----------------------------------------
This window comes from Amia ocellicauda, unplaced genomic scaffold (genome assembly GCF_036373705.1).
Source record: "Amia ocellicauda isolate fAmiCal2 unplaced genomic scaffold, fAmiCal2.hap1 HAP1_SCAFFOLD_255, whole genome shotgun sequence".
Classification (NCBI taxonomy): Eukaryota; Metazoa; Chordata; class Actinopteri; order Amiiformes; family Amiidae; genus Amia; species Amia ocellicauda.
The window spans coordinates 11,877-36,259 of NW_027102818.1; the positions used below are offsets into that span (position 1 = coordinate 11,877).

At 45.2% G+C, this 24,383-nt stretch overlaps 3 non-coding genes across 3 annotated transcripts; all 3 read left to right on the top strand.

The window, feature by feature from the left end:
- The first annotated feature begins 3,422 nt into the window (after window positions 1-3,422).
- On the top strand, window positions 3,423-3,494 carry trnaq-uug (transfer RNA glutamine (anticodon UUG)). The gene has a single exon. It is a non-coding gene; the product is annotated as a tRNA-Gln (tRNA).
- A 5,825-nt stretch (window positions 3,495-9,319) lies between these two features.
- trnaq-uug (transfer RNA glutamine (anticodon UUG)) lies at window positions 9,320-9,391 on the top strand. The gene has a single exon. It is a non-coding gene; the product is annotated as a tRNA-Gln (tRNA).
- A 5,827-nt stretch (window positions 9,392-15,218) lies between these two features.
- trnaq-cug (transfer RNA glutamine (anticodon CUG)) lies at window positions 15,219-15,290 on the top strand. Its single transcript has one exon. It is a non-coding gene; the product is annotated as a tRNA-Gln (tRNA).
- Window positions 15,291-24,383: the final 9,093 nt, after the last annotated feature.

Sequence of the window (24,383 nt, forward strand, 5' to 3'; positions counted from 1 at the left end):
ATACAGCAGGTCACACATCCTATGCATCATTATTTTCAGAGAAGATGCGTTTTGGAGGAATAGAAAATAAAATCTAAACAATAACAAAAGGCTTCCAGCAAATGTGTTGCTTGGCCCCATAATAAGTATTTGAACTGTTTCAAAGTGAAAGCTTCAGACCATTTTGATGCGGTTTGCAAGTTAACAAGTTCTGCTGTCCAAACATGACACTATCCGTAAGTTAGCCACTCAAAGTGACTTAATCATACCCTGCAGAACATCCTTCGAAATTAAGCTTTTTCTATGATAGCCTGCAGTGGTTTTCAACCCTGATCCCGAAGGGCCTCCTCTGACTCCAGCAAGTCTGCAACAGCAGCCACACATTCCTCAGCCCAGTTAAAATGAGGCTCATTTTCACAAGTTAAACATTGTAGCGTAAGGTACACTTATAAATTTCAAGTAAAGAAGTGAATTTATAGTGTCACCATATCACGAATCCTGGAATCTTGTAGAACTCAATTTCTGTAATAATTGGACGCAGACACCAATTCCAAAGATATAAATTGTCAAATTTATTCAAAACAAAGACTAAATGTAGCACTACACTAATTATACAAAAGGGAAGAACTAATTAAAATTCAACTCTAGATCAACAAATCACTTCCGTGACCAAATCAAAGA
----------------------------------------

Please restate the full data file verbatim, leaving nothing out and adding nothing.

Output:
This window comes from Amia ocellicauda, unplaced genomic scaffold (genome assembly GCF_036373705.1).
Source record: "Amia ocellicauda isolate fAmiCal2 unplaced genomic scaffold, fAmiCal2.hap1 HAP1_SCAFFOLD_255, whole genome shotgun sequence".
Classification (NCBI taxonomy): Eukaryota; Metazoa; Chordata; class Actinopteri; order Amiiformes; family Amiidae; genus Amia; species Amia ocellicauda.
The window spans coordinates 11,877-36,259 of NW_027102818.1; the positions used below are offsets into that span (position 1 = coordinate 11,877).

At 45.2% G+C, this 24,383-nt stretch overlaps 3 non-coding genes across 3 annotated transcripts; all 3 read left to right on the top strand.

The window, feature by feature from the left end:
- The first annotated feature begins 3,422 nt into the window (after window positions 1-3,422).
- On the top strand, window positions 3,423-3,494 carry trnaq-uug (transfer RNA glutamine (anticodon UUG)). The gene has a single exon. It is a non-coding gene; the product is annotated as a tRNA-Gln (tRNA).
- A 5,825-nt stretch (window positions 3,495-9,319) lies between these two features.
- trnaq-uug (transfer RNA glutamine (anticodon UUG)) lies at window positions 9,320-9,391 on the top strand. The gene has a single exon. It is a non-coding gene; the product is annotated as a tRNA-Gln (tRNA).
- A 5,827-nt stretch (window positions 9,392-15,218) lies between these two features.
- trnaq-cug (transfer RNA glutamine (anticodon CUG)) lies at window positions 15,219-15,290 on the top strand. Its single transcript has one exon. It is a non-coding gene; the product is annotated as a tRNA-Gln (tRNA).
- Window positions 15,291-24,383: the final 9,093 nt, after the last annotated feature.

Sequence of the window (24,383 nt, forward strand, 5' to 3'; positions counted from 1 at the left end):
ATACAGCAGGTCACACATCCTATGCATCATTATTTTCAGAGAAGATGCGTTTTGGAGGAATAGAAAATAAAATCTAAACAATAACAAAAGGCTTCCAGCAAATGTGTTGCTTGGCCCCATAATAAGTATTTGAACTGTTTCAAAGTGAAAGCTTCAGACCATTTTGATGCGGTTTGCAAGTTAACAAGTTCTGCTGTCCAAACATGACACTATCCGTAAGTTAGCCACTCAAAGTGACTTAATCATACCCTGCAGAACATCCTTCGAAATTAAGCTTTTTCTATGATAGCCTGCAGTGGTTTTCAACCCTGATCCCGAAGGGCCTCCTCTGACTCCAGCAAGTCTGCAACAGCAGCCACACATTCCTCAGCCCAGTTAAAATGAGGCTCATTTTCACAAGTTAAACATTGTAGCGTAAGGTACACTTATAAATTTCAAGTAAAGAAGTGAATTTATAGTGTCACCATATCACGAATCCTGGAATCTTGTAGAACTCAATTTCTGTAATAATTGGACGCAGACACCAATTCCAAAGATATAAATTGTCAAATTTATTCAAAACAAAGACTAAATGTAGCACTACACTAATTATACAAAAGGGAAGAACTAATTAAAATTCAACTCTAGATCAACAAATCACTTCCGTGACCAAATCAAAGA